Trial participants receiving a low dose of ataluren did better than those receiving a placebo or high dose, additional analysis reveals
PTC Therapeutics, a South Plainfield, N.J., biopharmaceutical company, has announced findings that reflect the company's closer look at a large-scale trial of its experimental drug ataluren.
The additional results, presented April 16 at the American Academy of Neurology meeting in Toronto, show that trial participants who took the lower dose of ataluren did better on a six-minute walking test than did participants who took the placebo or higher dose.
The new findings were presented by child neurologist Brenda Wong, a study investigator and director of the MDA clinic at Cincinnati Children’s Hospital.
PTC, in partnership with Genzyme, a Cambridge, Mass., biotechnology company, has been developing ataluren as a possible treatment for people with Duchenne muscular dystrophy (DMD) or Becker muscular dystrophy (BMD) who have premature stop codon mutations in the gene for the muscle protein dystrophin. MDA has supported PTC for development of ataluren.
As was reported in March 2010 (see Ataluren Results Disappointing), an early analysis of the trial results suggested that there were no significant differences in the walking distance of patients treated with a high dose of ataluren, a low dose of ataluren, or a placebo. The trial’s primary measure of the drug’s effectiveness was a change in walking ability as shown by a change in the distance walked in six minutes.
Ataluren (formerly called PTC124) is designed to coax cells to ignore ("read through") premature stop codon mutations (also known as "nonsense" mutations) that stop cells from synthesizing a protein before all the genetic instructions have been processed.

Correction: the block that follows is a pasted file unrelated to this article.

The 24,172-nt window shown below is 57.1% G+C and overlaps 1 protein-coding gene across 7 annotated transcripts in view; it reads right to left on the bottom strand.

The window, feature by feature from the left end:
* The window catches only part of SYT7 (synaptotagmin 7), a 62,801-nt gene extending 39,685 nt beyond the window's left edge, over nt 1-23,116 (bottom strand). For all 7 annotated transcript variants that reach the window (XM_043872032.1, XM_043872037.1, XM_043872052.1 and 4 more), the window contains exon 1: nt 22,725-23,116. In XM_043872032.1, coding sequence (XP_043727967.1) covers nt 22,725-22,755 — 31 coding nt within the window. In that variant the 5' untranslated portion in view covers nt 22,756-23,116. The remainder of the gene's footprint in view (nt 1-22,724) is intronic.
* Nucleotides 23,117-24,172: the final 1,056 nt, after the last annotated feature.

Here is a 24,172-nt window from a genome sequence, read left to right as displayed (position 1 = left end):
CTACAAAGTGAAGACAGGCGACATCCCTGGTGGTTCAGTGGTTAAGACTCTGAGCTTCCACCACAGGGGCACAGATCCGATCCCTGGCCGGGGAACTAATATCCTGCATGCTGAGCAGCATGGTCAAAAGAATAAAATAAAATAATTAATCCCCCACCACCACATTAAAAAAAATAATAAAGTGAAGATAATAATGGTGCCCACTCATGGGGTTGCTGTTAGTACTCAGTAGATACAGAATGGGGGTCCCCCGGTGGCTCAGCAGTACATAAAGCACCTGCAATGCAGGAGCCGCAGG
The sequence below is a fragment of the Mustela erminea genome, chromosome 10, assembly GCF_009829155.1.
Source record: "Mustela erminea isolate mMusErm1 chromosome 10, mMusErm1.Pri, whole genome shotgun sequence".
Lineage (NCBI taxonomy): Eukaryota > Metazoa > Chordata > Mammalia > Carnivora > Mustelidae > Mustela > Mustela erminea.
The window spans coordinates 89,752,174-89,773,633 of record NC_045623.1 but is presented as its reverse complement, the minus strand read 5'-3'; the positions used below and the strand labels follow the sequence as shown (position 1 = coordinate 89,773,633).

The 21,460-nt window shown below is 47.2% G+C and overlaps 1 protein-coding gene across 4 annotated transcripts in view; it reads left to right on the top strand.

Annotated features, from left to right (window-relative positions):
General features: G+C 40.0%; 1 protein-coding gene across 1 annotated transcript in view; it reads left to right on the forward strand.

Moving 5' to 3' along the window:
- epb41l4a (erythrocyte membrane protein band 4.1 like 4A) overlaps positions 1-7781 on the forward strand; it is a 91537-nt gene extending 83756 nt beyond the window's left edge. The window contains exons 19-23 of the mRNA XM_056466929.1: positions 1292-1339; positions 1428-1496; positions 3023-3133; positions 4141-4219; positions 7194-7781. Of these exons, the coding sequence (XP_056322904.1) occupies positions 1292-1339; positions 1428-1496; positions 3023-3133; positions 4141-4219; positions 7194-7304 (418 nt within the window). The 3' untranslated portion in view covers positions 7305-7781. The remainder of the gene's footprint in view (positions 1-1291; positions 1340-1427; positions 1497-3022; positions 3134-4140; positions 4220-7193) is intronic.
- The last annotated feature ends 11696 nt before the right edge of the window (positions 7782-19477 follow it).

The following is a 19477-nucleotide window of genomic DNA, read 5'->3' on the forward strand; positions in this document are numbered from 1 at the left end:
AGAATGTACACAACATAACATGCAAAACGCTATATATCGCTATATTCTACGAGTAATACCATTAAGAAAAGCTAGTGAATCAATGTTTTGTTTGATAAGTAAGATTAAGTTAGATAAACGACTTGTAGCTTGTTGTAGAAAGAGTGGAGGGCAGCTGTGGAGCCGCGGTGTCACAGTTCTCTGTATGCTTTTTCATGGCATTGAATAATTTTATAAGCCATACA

Ataluren, it is hoped, will encourage cellular read-through of premature stop codon mutations and increase production of functional dystrophin in muscle tissue. An absence of dystrophin results in DMD, and a partial absence results in BMD.
About the new findings
This phase 2b trial of ataluren included 174 boys and young men ages 5 to 20 years at 37 sites in 11 countries. Through gene sequencing analysis, all trial participants were known to have DMD or BMD due to a premature stop codon mutation in the dystrophin gene.
Participants were randomly assigned to receive a placebo, low-dose ataluren or high-dose ataluren for 48 weeks (about a year).
The greater walking distance seen among patients receiving low-dose ataluren compared to patients receiving placebo was generally consistent regardless of age, use of corticosteroids (such as prednisone), or walking ability at the beginning of the study, investigators said.
At the end of the 48-week trial, patients in the high-dose group had a decrease in their six-minute walking distance by 42 meters (138 feet). Because of the natural progression of the disorder, the patients in the placebo group also had a decrease of 42 meters. By contrast, those on the low dose of ataluren had a decrease in their walking distance by only 13 meters (43 feet).
Wong stated that investigators were working to complete analyses of dystrophin levels in muscle fibers.
The dose-related findings obtained on closer examination of trial data, as well as the results of ongoing analyses of the data, could mean further development of ataluren for DMD/BMD, the company said.
For specifics about the trial results, please read the Summary of Ataluren Phase 2b Clinical Trial Results and Update on Ataluren Data, added to PTC's Web site by the company May 3, 2010.
Meaning for people with DMD or BMD
PTC researchers say they will continue to analyze the data from the phase 2b ataluren trial to see why patients receiving low-dose ataluren experienced better outcomes than those receiving high-dose ataluren. As these analyses are completed PTC and Genzyme expect to present new results later in 2010.
People with DMD/BMD resulting from premature stop codons should not give up hope for ataluren. There may yet be possibilities for this drug and others that coax cells to read through this type of genetic mutation.
For information as it becomes available, watch the MDA website and the PTC Therapeutics website.
Editor's note: This story was updated April 20 and May 3, 2010, with additional information provided by PTC Therapeutics.